Valvular heart disease refers to several disorders and diseases of the heart valves, which are the tissue flaps that regulate the flow of blood through the four chambers of the heart.
The human heart consists of four chambers—two upper chambers (the atria) and two lower chambers (the ventricles)—that are responsible for pumping blood. The heart valves are like one-way doors, which open and close with each beat of the heart, controlling the blood flow from one chamber to the next. Each of these valves is made up of a few thin folds of tissue. When functioning correctly, they keep blood from flowing backwards into a chamber when closed.
The four valves function in the following manner:
The mitral valve is located between the left atrium and the left ventricle. It is the only valve with two flaps, or cusps.
The tricuspid valve is located on the right side of the heart, between the right atrium and right ventricle. It is made up of three cusps, each a different size.
The aortic valve is located on the left side of the heart and opens to allow blood to leave the heart from the left ventricle into the aorta, which is the main artery of the body. It closes to prevent blood from flowing back into the left ventricle.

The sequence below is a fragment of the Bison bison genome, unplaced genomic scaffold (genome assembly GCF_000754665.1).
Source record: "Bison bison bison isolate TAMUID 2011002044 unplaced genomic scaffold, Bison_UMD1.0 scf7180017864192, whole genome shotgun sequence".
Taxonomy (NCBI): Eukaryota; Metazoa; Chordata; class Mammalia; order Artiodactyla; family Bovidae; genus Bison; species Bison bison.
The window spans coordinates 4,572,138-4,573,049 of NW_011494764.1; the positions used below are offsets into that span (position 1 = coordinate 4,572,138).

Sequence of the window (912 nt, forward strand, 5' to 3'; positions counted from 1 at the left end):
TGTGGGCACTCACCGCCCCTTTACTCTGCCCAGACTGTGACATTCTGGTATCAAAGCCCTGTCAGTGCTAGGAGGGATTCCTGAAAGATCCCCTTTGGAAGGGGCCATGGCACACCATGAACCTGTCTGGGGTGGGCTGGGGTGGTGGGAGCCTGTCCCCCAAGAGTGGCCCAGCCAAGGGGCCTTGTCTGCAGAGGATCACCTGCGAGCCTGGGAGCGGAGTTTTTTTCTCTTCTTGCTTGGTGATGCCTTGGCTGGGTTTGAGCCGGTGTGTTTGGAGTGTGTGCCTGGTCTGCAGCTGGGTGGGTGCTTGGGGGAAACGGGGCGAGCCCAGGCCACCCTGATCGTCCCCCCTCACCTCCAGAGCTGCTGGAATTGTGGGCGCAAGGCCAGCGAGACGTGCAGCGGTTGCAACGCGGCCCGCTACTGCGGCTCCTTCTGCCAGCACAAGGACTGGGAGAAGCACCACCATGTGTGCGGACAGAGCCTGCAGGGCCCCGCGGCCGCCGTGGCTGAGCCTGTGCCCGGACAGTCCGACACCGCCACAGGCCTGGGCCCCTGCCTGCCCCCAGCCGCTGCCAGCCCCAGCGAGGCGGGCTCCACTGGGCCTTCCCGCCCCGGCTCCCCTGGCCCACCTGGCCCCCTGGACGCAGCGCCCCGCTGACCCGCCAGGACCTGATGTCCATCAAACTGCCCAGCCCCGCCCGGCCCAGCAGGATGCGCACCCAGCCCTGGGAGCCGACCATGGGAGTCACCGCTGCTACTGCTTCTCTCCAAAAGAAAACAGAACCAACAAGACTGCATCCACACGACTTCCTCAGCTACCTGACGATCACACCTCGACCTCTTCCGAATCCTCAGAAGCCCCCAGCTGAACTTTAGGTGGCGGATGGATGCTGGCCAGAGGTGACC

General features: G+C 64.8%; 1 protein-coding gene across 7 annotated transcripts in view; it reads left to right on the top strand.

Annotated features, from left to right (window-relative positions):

The pulmonary valve is situated on the right side of the heart, between the right ventricle and pulmonary artery. It allows blood to exit the heart and enter the lungs via the pulmonary artery. It closes to prevent blood from flowing back into the right ventricle.
Patients with valvular heart disease have a malfunction of one or more of these valves. There are several types of valvular heart diseases with distinct symptoms and treatments. These are:
Certain types of heart disease can lead to one of the specific conditions listed above. These include rheumatic fever and infective inflammation of the heart (endocarditis). Multivalvular heart disease refers to a condition involving more than one of the heart valves.
Teresa Norris RN, The Gale Group Inc., Gale, Detroit,